Raising aspirations of children and their carers is a necessary condition for upward social mobility.
Based on research by Warn N. Lekfuangfu and Reto Odermatt
Intergenerational mobility is an important topic of policy discussion around the world. Labour market success and, in turn, intergenerational mobility are commonly understood to be driven by capabilities and constraints, for instance, innate ability, financial endowments and available opportunities (Corak 2013, Elliot Major and Machin 2018, Kourtellos et al. 2020). More recently, a new set of research has shed light on a specific form of ‘internal constraints’, which may induce people to form biased subjective beliefs about the capabilities in different life domains (Ray 2006). As subjective beliefs are known to influence actual decisions (Manski 2004, Attanasio and Kaufmann 2014, Delavande and Zafar 2019), these psychological constraints can hinder later life successes – by leading some people to make sub-optimal investments and outcomes (Boneva and Rauh 2018, Dizon-Ross 2019, Papageorge et al. 2020).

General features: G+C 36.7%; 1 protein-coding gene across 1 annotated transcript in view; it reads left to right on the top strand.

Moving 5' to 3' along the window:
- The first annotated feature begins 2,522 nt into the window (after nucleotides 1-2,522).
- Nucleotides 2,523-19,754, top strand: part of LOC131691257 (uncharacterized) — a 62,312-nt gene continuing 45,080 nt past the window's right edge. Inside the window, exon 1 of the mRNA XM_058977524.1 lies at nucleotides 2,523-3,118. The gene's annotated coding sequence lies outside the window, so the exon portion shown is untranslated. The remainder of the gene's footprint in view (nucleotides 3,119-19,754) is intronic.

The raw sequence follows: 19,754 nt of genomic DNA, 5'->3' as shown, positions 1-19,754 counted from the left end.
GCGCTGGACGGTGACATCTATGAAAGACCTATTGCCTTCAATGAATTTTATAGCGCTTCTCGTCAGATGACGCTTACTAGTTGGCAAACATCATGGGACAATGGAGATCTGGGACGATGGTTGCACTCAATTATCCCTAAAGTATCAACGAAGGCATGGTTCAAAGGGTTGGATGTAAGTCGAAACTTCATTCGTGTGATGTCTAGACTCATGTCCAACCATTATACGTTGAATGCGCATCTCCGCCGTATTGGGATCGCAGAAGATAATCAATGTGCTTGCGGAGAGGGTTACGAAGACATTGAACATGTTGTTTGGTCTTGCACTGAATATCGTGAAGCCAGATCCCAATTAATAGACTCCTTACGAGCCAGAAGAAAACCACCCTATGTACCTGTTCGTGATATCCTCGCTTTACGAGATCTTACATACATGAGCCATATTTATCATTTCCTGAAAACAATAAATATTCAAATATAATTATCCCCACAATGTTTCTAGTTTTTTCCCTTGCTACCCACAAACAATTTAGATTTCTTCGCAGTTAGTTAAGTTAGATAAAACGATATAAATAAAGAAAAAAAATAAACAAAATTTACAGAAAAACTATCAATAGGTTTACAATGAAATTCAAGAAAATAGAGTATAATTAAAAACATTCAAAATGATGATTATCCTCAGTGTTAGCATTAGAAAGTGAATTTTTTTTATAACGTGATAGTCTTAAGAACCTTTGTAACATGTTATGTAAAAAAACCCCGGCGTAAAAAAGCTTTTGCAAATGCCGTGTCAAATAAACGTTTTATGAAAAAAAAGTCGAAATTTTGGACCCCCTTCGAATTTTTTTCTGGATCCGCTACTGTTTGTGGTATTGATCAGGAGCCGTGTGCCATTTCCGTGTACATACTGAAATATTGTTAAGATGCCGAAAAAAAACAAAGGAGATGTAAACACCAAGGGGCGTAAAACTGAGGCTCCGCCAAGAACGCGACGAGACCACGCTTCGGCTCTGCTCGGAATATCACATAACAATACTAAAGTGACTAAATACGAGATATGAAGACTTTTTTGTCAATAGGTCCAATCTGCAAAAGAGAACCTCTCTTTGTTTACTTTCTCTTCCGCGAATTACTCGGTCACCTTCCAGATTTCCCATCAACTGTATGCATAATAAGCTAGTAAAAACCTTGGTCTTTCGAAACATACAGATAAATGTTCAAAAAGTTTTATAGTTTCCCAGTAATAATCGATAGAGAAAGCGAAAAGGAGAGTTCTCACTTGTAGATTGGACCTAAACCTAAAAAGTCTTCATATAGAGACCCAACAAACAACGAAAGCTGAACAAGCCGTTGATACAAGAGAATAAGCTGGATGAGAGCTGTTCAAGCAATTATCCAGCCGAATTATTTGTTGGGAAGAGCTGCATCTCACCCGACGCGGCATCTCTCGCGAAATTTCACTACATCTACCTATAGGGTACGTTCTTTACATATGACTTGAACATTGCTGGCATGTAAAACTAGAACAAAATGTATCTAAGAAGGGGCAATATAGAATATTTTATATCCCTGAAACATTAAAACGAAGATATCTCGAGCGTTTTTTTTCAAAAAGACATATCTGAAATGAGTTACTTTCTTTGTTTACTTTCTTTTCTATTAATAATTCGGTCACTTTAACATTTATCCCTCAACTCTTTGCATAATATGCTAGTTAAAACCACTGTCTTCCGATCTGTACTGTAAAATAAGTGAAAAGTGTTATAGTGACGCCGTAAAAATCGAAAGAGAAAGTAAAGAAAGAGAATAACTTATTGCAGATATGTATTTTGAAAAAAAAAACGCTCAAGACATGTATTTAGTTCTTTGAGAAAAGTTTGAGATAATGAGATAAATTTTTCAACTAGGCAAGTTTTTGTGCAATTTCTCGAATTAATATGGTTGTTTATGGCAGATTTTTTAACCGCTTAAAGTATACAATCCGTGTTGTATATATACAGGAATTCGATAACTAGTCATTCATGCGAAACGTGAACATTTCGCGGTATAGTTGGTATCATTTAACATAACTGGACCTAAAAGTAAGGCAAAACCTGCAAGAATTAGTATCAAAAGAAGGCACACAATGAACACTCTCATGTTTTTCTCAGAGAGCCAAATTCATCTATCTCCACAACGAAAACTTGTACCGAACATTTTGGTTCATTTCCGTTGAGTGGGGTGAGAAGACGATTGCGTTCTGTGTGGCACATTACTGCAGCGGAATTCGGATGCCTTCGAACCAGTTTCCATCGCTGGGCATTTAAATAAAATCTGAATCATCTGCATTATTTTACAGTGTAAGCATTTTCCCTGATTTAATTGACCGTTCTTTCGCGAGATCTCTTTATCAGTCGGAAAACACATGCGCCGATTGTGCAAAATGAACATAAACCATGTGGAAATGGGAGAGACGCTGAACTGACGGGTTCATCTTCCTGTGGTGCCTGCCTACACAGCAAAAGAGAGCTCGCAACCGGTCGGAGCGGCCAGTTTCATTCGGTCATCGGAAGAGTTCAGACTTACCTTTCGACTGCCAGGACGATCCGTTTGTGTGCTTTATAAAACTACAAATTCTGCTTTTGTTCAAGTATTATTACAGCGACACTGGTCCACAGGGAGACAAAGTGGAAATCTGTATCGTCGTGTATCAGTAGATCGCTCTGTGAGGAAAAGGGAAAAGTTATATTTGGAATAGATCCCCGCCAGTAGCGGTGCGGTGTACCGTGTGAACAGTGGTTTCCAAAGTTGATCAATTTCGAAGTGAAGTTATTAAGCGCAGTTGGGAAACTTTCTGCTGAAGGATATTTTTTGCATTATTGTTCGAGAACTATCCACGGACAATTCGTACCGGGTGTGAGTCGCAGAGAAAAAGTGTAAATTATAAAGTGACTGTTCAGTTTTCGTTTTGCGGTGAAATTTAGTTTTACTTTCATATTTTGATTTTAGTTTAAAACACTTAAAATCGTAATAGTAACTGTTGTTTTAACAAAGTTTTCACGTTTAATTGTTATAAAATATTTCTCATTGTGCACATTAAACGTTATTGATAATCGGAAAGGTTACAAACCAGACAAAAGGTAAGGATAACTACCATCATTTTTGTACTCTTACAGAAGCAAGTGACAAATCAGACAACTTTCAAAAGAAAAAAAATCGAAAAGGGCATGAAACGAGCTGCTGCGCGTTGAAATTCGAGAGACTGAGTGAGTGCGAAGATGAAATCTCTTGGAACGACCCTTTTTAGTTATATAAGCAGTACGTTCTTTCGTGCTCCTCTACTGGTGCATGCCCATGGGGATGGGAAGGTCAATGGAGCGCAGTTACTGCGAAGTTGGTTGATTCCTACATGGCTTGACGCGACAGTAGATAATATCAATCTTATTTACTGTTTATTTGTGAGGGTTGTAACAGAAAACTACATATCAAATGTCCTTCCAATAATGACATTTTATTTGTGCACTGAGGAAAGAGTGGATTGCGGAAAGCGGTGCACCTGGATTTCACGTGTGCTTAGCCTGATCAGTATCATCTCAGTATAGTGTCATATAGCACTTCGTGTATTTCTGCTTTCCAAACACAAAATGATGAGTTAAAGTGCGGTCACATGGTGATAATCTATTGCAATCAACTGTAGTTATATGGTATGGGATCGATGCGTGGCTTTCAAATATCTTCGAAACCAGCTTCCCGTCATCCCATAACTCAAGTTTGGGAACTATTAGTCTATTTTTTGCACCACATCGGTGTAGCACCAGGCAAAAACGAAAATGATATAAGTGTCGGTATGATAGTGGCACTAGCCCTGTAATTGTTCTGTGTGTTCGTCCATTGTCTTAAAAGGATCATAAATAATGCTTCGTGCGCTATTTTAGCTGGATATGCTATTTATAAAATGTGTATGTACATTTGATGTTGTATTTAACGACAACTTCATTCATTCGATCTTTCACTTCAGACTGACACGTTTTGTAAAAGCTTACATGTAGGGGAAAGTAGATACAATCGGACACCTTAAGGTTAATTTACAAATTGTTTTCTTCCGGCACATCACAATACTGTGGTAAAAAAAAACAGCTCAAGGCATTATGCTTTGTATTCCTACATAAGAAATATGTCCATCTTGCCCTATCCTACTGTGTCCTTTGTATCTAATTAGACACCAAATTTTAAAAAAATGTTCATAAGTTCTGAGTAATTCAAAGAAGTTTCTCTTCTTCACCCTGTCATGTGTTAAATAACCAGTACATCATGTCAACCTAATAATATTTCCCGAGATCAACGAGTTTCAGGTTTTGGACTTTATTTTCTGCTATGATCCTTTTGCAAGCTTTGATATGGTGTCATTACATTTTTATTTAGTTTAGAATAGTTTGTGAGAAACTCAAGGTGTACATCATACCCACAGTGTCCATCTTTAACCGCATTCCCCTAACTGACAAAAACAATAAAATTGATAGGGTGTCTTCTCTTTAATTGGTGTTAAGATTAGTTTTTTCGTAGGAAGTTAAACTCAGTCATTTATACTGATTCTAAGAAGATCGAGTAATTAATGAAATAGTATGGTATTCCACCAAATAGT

Particularly in the context of intergenerational mobility and human capital development, parents with different subjective beliefs also invest differently – both in terms of parental time spending and physical resources. In my recent paper (Lekfuangfu et al. 2018), I show that parents who believe in lower returns to their activities with their children also spend less productive time with their children, and this subsequently led to worse educational achievements of their offspring. More importantly, such biased beliefs of parents are more profound among lower socioeconomic (SES) households. More alarmingly, subjective beliefs can also be transmitted intergenerationally (Goux et al. 2017, Carlana et al. 2022). Therefore, if parental subjective beliefs are biased, and such biases are more prevalent among less privileged families, upwards social mobility will be more challenging. Together with constraints of time and financial resources that some low-income parents are already facing, biased beliefs would further limit their investments in children and subsequently lead to lower education, income, and health outcomes of their children and the next generations. The prevalence of inequality transmission across generations calls for policies to reduce the disparity of resources and opportunities from very young ages.